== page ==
Scientists have been following the chemical trail of plastics, quantifying their impact on human health and the environment.
"We are in need of a second plastic revolution. The first one brought us the age of plastics, changing human society and enabling the birth and explosive growth of many industries. But the materials used to make plastics weren't chosen judiciously and we see the adverse consequences in widespread environmental pollution and unnecessary human exposure to harmful substances. Smart plastics of the future will be equally versatile but also non-toxic, biodegradable and made from renewable energy sources," says Halden.
As Halden explains, the problems posed by plastics need to be addressed on several fronts, and current research offers significant hope for improvements to human and environmental health. Better biodegradeable plastics are now being developed using carbon dioxide and carbon monoxide compounds and applying metal complexes as catalysts.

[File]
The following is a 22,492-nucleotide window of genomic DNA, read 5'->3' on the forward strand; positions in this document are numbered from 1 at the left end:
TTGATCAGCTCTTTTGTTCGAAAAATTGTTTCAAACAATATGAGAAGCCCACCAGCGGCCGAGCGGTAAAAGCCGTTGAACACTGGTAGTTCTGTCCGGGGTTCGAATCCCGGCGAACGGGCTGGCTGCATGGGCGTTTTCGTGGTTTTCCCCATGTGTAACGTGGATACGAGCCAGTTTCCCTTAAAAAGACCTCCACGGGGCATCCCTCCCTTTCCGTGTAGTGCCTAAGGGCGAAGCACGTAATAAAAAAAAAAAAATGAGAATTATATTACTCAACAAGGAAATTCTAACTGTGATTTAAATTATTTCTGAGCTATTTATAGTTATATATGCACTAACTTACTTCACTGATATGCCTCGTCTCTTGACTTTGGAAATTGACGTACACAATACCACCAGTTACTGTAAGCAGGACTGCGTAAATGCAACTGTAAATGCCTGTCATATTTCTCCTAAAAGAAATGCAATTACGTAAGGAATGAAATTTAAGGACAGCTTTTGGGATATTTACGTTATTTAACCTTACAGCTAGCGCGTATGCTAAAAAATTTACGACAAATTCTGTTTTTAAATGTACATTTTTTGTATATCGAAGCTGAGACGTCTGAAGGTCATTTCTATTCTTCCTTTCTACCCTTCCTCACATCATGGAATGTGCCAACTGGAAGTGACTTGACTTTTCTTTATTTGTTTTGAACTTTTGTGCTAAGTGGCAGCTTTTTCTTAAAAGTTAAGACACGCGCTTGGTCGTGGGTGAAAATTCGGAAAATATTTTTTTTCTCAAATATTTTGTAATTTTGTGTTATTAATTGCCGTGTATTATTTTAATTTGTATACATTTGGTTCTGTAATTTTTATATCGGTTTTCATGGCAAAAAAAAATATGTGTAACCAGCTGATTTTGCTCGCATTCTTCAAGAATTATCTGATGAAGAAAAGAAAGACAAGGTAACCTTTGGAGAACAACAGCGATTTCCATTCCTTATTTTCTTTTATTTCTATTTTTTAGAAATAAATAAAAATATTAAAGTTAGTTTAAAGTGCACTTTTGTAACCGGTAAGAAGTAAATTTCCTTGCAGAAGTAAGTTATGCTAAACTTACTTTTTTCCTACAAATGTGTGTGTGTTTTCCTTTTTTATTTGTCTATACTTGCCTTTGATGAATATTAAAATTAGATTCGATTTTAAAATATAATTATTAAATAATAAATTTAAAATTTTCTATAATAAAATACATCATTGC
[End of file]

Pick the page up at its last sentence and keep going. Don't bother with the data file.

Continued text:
Nevertheless, the largest source of plastics-related environmental damage stems from the overuse of items whose long-term harm outweighs their short-term benefit. Typically, these are consumer convenience items, often quickly discarded after a short use-life, including plastic water bottles, grocery bags, packaging, Styrofoam cups, Teflon-coated dental floss and other products. Halden recommends a thorough life-cycle assessment of plastics-based products, to identify safer, more sustainable replacement materials that reduce adverse effects to the environment and human health from plastic consumption.